As for me, I wear lots of hats and scarves but, to date, no wimples or haps. But I have two very fat cones of a beautiful laceweight Shetland from Jamieson & Smith that I bought some 10+ years ago. Into my queue goes a hap for me – one with a garter square center and Old Shale border, knit in one piece. I can do without a wimple.


About sweatyknitter

Fiber art devotee, author, and amateur artisan bread baker.
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22 Responses to Wimples & Haps

  1. Thank you for your kind words about my blog!


  2. Pingback: Knit like a Shetlander…kinda | needle & spindle

  3. marji says:

    Now THAT would take talent!


  4. Thank you! I used to be a college prof, and one student wrote in her/his evaluation that I made learning about municipal bond financing fun. 🙂


  5. marji says:

    What a wonderfully informative post! Full of information but not dull. ‘Tis a miracle, to be sure! ;P


  6. Ahhh, I did not know! My knowledge of British royal history is pretty weak. 🙂


  7. Widowed British queens certainly have remarried in the past (Catherine of Valois, Catherine Parr). I’m not sure how much this has been an issue in the recent past, to be honest.


  8. Thank you! I will follow all the rules later this weekend. 🙂


  9. Karen, I really like reading your blog. You put so much work into each post! I am passing on my Beautiful Blogger Award to you. Thanks for all of the effort you put in. A link for the rules, http://fattoriafiberworks.wordpress.com/2012/06/29/the-beautiful-blogger-award/. Thanks again!


  10. I’m a scholar (by education and previous career) so I tend to approach my posts like prepping for lectures! Hopefully the topics are more interesting to the reader than public policy and administration analysis was to my students!


  11. Hm, that could be a marketing point but now I’m thinking of those awful towelling snoods that appear now and again. I’ll stick to my Western hat for bad hair days, it’d actually get less looks! Thanks for such a well researched and written article. 🙂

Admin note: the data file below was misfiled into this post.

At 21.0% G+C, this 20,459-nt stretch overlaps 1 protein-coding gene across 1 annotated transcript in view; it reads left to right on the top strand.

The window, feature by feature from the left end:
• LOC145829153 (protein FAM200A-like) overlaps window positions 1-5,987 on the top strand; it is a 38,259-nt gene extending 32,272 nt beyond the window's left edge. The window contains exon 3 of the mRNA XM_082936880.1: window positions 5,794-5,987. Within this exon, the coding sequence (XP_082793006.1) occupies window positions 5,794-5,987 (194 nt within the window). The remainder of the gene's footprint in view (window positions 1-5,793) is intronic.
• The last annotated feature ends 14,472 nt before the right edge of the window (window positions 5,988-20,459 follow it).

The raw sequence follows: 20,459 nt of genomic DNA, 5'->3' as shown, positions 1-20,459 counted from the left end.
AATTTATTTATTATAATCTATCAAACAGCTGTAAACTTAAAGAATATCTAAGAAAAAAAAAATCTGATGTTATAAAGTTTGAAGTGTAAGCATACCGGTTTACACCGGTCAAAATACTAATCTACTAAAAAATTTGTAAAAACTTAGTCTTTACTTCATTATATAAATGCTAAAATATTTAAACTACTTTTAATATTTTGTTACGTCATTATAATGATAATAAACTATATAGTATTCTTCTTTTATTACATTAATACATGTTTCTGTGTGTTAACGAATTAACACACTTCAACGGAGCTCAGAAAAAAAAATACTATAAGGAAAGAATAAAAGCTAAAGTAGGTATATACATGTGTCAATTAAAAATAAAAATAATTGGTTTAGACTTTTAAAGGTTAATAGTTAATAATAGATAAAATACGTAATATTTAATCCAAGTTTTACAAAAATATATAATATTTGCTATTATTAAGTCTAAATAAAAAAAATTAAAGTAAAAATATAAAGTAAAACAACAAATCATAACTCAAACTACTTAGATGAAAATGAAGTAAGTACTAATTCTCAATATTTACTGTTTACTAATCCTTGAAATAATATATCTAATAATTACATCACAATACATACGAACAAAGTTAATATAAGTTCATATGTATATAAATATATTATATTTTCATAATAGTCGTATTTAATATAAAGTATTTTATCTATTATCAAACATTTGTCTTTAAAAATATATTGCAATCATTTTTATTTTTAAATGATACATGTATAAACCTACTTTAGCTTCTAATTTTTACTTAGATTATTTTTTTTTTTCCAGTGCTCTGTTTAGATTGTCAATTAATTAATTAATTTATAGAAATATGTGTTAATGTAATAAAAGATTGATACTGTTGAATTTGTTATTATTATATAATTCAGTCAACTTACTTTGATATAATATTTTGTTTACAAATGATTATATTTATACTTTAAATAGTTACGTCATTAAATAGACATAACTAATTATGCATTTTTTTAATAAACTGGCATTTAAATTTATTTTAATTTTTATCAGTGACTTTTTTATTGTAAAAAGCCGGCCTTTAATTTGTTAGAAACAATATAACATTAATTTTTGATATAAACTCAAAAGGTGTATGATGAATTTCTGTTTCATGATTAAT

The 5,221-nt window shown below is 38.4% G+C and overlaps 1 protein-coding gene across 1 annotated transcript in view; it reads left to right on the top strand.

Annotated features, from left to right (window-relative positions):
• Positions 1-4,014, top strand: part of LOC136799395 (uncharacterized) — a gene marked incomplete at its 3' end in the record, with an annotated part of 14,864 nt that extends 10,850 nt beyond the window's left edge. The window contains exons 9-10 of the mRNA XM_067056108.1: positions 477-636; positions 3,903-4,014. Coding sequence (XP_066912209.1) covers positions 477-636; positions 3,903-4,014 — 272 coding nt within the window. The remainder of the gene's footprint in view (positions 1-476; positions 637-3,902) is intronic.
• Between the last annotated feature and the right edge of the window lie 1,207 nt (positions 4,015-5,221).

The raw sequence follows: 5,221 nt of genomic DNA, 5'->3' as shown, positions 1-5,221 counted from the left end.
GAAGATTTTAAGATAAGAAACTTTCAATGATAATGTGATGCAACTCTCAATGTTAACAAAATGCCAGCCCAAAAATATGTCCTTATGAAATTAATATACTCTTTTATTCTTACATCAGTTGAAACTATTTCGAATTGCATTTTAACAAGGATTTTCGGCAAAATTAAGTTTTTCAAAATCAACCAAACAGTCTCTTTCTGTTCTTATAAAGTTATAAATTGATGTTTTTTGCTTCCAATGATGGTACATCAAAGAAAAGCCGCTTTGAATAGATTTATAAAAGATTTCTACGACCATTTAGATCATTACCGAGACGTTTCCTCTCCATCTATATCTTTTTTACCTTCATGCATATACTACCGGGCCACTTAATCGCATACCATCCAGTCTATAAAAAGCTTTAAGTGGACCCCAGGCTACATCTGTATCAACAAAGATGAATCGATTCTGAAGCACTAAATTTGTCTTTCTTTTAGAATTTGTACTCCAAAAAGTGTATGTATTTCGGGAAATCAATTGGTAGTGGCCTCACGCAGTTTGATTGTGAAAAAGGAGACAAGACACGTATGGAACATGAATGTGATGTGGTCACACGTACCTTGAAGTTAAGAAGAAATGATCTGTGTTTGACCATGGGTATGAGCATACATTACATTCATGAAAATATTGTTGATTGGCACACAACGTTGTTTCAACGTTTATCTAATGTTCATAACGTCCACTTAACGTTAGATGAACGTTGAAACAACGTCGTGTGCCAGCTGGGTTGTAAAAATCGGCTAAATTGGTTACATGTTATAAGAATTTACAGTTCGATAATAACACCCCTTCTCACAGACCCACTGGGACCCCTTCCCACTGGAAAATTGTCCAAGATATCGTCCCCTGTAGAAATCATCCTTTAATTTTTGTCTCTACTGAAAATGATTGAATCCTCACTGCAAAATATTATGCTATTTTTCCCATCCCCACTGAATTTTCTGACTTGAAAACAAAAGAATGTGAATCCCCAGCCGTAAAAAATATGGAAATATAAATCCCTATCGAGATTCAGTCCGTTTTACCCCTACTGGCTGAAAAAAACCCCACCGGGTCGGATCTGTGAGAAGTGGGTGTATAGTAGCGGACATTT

12. Well I guess a benefit of a wimple is that it covers unwashed and/or unstyled hair. 🙂 That said, I would undoubtedly draw very odd looks were I to don one and walk around town!


  13. However you call it, a scarf, shawl or hap has a myriad of uses but I’m definitely a fan of the warmth and comfort! And I’m with the dark colours too. Wimples don’t appeal to me either, uncomfortable and daft looking comes to mind. 😉


  14. Thank you for reading the blog. I’m glad you enjoyed the post!


  15. I like dark colors because they won’t show coffee spills! 🙂


  16. whatzitknitz says:

    A hap-a-log sounds fun! I don’t have cowboy boots but I do have yarn and pattern from the Barenaked Yarn club for a hap. Now I know I will be starting with the darkest color in the middle cause I ain’t no upper class women and I don’t have no servants ; )


  17. Summer Larson says:

    I’ve never been much of a history buff, but you make these posts so interesting! Thanks, Karen.


  18. Ahhh, thanks for bringing all this to my attention as well as providing the links! Interesting that the color of the Bollenhut’s wool pompoms the distinguishes married/single but not widowhood while the Schwaelmer Tracht ladies’ hats mark all three marital statuses. I am impressed by what must be a determination to wear the Bollenhuts – hats that weigh 2 kilos (4.4 pounds)! Also many thanks for mentioning the Schwalm! I didn’t know of its connection to the Brothers Grimm story. (I read more about it at http://www.puppentour.com/rotkapp.htm).


  19. streepie says:

    Thanks very much for that very informative post. Most of the German traditional dresses/costumes come also come with different hats or covers. The pompons of “Bollenhut” of the Black Forest (http://de.wikipedia.org/wiki/Bollenhut) are red for unmarried women, and black for married women.
    In the Schwaelmer Tracht (of northern Hesse – http://de.wikipedia.org/wiki/Schw%C3%A4lmer_Tracht) – the dress of Little Red Riding Hood – girls and unmarried women wear red hats, married women green hats and widows black hats.


  20. Curls & Q says:

    Do we have to wear black cowboy hats for a Hap-along? Very good idea! 😎


  21. Wait until you visit the Shetland Island archival website … it is AMAZING! Maybe we should have a Hap-along!


  22. Curls & Q says:

    Over the top! 😎 Will be checking out your links ASAP! Thanks for the wonderful information!